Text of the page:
Zooplankton Abundance & Distribution in the Territory Has Never Been Studied, Until Now.

This image is a sampling of the zooplankton found in Brewers Bay, St. Thomas.

Under the direction of Virgin Islands’ native Dr. Sennai Habtes, professor of biological oceanography at The University of the Virgin Islands Center for Marine and Environmental Studies, Master of Science in Marine and Environmental Science candidate Mara Duke is studying zooplankton abundance and distribution surrounding Brewers Bay, St. Thomas, USVI.  This research is part of an ecosystem analysis study of Brewers Bay funded by VI EPSCoR’s Mare Nostrum program. The purpose of this overall study is to gain unique insight into how environmental conditions impact all levels of the ecosystem within a small coastal bay with highly diverse habitat types.


Mara takes monthly samples of zooplankton using a 500 micrometer net which is towed across the water column. The collected samples are sorted and stored for analysis in the lab.

Mara’s research includes monthly measurements of oceanographic conditions and samples of water quality at 33 stations in Brewers and Perseverance Bays, and at Flat Cay (the small island located to the Southwest of the Cyril E. King airport), as well as  identifying and quantifying the zooplankton from four plankton tows spread out among the study area.

The data on oceanographic conditions will be collected using a CTD, a common piece of oceanographic instrumentation that is a package of electronic instruments that measures salinity, temperature, depth, chlorophyll and turbidity. In addition water quality measurements of enterococci and fecal coliform bacteria, nutrient concentrations, and total suspended solids are taken on a quarterly basis by collecting water samples and analyzing them at the Environmental Analysis Laboratory (EAL).

Mara prepares to deploy a Niskin which tests for nutrients, bacteria and total suspended solids in the water.

The findings of this research will lead to a better understanding of seasonal and environmental influences regulating zooplankton abundance and distributions. As an important level towards the base of most marine food webs, and understanding changes in this group of organisms, can have important implications for how things like climate change, episodic events like hurricanes, and natural seasonal variation affect coastal ecosystems, and how those will in turn affect higher levels in marine food webs. Time-series data on zooplankton abundance surrounding the USVI has never before been undertaken and will provide critical information. Potentially, this information can help guide fisheries and environmental management and policy within the territory.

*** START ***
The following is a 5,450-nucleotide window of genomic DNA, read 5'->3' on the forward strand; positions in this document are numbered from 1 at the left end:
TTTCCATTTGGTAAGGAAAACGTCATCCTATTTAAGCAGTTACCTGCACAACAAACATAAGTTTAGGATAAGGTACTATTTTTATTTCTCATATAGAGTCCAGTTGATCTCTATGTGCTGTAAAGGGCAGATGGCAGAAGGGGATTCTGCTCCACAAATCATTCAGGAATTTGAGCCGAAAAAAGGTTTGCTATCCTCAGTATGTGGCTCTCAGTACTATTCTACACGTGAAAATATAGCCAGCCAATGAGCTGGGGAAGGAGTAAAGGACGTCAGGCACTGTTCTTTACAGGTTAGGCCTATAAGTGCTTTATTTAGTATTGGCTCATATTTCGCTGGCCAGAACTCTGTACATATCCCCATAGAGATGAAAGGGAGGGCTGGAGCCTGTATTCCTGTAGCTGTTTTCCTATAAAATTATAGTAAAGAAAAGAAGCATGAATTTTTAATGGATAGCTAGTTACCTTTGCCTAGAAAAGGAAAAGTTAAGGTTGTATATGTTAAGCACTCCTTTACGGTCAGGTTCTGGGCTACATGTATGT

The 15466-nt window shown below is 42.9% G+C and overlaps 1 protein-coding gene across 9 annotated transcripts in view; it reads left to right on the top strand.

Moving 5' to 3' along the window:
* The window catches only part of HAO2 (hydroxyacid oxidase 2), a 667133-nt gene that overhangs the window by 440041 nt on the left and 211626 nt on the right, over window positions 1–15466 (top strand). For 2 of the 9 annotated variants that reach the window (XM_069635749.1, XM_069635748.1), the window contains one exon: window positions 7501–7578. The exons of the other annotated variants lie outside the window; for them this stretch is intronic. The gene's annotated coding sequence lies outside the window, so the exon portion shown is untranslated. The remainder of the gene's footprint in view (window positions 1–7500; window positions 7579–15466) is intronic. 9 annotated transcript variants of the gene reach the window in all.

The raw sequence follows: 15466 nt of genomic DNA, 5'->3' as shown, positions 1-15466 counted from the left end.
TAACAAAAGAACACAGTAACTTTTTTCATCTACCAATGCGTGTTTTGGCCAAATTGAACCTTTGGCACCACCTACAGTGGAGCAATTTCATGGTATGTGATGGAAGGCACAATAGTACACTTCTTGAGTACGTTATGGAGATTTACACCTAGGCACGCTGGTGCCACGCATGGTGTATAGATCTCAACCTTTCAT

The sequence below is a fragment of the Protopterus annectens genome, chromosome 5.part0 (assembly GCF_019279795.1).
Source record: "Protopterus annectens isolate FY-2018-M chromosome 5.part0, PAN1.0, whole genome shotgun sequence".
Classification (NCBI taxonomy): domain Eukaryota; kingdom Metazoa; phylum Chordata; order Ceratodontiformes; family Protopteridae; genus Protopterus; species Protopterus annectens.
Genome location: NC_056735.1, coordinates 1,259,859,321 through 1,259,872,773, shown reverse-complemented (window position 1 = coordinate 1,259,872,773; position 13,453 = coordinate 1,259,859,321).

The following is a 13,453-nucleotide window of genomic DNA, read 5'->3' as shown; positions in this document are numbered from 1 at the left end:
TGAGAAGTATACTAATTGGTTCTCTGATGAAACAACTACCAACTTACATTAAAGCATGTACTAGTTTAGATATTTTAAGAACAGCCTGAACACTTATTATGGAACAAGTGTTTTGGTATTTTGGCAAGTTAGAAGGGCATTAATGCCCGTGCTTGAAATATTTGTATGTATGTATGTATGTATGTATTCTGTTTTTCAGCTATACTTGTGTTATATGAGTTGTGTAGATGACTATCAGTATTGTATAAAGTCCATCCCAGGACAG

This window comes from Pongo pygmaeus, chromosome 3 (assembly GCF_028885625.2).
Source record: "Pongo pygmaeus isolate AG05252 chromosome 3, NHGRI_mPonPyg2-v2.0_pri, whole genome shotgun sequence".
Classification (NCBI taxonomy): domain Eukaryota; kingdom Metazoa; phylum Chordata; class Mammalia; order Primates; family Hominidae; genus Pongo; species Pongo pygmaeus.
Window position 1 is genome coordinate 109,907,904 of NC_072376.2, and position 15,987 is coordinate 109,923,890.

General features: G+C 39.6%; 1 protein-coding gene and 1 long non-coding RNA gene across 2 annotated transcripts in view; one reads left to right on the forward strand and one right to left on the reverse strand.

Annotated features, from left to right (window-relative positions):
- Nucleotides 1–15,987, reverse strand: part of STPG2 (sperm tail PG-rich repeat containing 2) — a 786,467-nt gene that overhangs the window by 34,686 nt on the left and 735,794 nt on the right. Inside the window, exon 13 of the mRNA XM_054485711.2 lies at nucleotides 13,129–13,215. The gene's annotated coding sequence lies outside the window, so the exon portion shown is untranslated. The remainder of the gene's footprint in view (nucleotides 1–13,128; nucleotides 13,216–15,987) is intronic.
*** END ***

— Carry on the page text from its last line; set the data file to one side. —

In addition to Mara’s work in the Oceanographic Research Laboratory at UVI (“The Ocean Lab” for short), she was one of four graduate students invited to take part in the Coral Reef Ecosystem Research (CRER) research cruise onboard the NOAA research vessel Nancy Foster. This annual research cruise in USVI waters provided the opportunity to collects data on physical oceanography and larval reef fish abundance in an effort to understand the physical and biological processes that drive spawning and circulation of important commercial reef fish species in the territory.
From northern Wisconsin, Mara earned her undergraduate degree in Aquatic Biology, specializing in aquatic biology at the University of Wisconsin, Superior. A semester abroad in Fiji cemented her desire to pursue a masters in Marine Science. While at UVI she has worked with fellow candidate Danie to take a closer look at microplastics in the environment, specifically what microplastics are found in the water column.  Sadly, she finds approximately 30 – 40 pieces of poly rope in every sample. These ropes are commonly used for moorings, anchor lines and bouys, all directly related to the high boating activity seen in this area.
Mara at work on the Nancy Foster

The entire team at VI-EPSCoR is excited to learn of all Mara’s discoveries as she continues to forge ahead with this necessary and challenging project.

VI-EPSCoR is a territorial program of the National Science Foundation hosted by the University of the Virgin Islands. Mare Nostrum Caribbean was awarded funding by the NSF in August 2014. It presents a unique opportunity to address the implications of climate change in our Territory. This goal is achieved through support for coral reef research and emerging research areas including oceanography, watershed dynamics and human dimensions.  In addition, STEM programs are supported to help encourage a scientifically literate public. A critical priority is the development of an educated and skilled workforce.

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